Bell’s mythical 40+ page essay “Space Traders” found in the book, “Faces at the Bottom of the Well,” imagined aliens coming to America to request that all African Americans living in the US be removed from society and beamed up to their home star. In exchange for the people, the aliens offered gold, a special chemical to rid the environment of pollution, and, a totally safe nuclear engine and fuel. That essay was even made into an HBO anthology TV movie named “Cosmic Slop”. Bell says that acknowledging racism’s effect on society will allow a more effective response to it. Otherwise, he continues, we are “condemned to repeat a series of patterns that ... can traced back for 300 years.” As a contemporary example, Bell could have written a story just like the one we unfortunately saw played out in front of our eyes in 2020. A haunting pattern that has repeated itself countless times. It would’ve read like this: Black man gets arrested. Black man is restrained for over 8 minutes under police officer’s knee and dies. The entire scene is caught on video and shared virally around the world. Using his style of allegory to make his point, he might ask, “how would society respond in this situation?” Civil disobedience? Would the cop be convicted? This is the approach he takes in “Space Traders.” He imagines an extreme scenario and follows it through to its logical conclusion. The result is that readers are stirred emotionally into finding new solutions to old problems.
In another essay called “A Law Professor’s Protest,” 196 of the Black faculty at Harvard including its President were blown up in a firebombing by the Klu Klux Klan. His conclusion in every case is that the response provoked by a catastrophic event will result in temporary gains only to be lost later because U.S. society requires racism in order to continue in its present form. His work tugs more closely at pulling up the roots of racism rather than snipping off some leaves and branches that come back year after year.
Dr. Gloria Ladson-Billings has applied Critical Race Theory to the education system. I appreciate and respect her work in Culturally Relevant pedagogy. I’ve scanned her book, “The Dreamkeepers: Successful Teachers of African American Children,” when I was teaching in a university setting and found it extremely inspiring. It is timely that she has a new book on Critical Race Theory coming out in October 2021 called, “Critical Race Theory in Education: A Scholar's Journey.” She greatly admired Derrick Bell and spoke of him in a lecture uploaded to Youtube called, “Critical Race Theory and Education.” The earliest book she wrote on the topic was released in 2003 called, “Critical Race Theory Perspectives on the Social Studies: The Profession, Policies, and Curriculum.”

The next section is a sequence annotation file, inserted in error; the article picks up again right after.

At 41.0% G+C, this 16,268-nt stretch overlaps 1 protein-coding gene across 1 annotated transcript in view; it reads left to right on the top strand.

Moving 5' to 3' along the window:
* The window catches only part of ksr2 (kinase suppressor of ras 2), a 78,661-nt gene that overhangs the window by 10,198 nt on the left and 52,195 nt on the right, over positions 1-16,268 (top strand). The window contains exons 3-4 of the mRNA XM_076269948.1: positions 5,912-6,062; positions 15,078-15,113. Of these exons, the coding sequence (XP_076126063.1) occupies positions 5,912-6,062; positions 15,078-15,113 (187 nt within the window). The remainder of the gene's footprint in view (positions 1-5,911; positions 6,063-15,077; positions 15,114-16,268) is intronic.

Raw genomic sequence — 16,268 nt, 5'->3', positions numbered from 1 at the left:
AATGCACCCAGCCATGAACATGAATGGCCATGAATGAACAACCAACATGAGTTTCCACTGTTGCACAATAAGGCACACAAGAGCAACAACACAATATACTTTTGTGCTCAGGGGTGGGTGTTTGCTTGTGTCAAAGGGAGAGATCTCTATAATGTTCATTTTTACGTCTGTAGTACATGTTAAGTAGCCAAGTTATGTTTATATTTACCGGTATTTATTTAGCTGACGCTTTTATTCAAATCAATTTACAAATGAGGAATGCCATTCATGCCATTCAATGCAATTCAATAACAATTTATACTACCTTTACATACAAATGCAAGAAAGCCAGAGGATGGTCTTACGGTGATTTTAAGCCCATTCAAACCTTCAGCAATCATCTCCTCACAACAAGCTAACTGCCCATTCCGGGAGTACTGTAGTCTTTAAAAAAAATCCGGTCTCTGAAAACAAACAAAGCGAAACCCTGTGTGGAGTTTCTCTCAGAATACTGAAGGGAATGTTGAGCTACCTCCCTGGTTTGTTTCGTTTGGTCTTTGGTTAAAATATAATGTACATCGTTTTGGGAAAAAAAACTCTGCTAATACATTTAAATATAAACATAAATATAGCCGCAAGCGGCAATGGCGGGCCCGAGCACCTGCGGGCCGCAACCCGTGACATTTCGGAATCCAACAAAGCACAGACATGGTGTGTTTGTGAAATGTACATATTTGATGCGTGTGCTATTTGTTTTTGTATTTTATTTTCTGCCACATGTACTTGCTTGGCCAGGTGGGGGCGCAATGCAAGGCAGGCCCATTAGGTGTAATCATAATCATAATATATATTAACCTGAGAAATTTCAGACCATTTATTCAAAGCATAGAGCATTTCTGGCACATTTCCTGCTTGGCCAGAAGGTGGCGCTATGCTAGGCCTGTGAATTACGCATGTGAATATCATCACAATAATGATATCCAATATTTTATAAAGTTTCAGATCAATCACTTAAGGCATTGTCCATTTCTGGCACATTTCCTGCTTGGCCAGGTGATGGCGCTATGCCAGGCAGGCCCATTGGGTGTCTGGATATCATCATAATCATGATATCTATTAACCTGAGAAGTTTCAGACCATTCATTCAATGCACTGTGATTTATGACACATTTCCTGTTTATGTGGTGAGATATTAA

It was quite interesting to find that Robert Delgado’s “Critical Race Theory, An Introduction” book was banned in Arizona, in 2012, an election year, sigh. A new law was passed called HB2281 and Delgado’s book loosely fell into its grip. It was the same year Trayvon Martin was just killed and Obama was president. Over the years you have likely encountered many books that were banned that years later seem ridiculous. For example, the 2020 list of top 10 most challenged books compiled by the American Library Association included 3 Black authors: Toni Morrison’s Beloved, Angie Thomas’ “The Hate U Give,” and Stamped: Racism, Antiracism, and You by Ibram X. Kendi and Jason Reynolds. Interesting. Read it for yourself to see if you agree or disagree. Allowing the media or other groups that may have other interests to have the last and only word on your decision making is not wise.
Not sure where to begin?
As always, I appreciate that you have read through this blog post. I hope that you’ve become curious to read more books about Critical Race Theory. We ask that you consider purchasing your books from our Black owned bookstore, Afriware Books, Co. If there is a title you’d like to purchase that is not mentioned here, or could not be found on the website, feel free to email us at: firstname.lastname@example.org
Derrick Bell Threatens to Leave Harvard
Movie version of "The Space Traders" from "Faces at the Bottom of the Well," by Derrick Bell
Wikipedia description of "The Space Traders"
Wikepedia description of Derrick Bell
City Talk: Derrick Bell, Professor of Constitutional Law at New York University of Law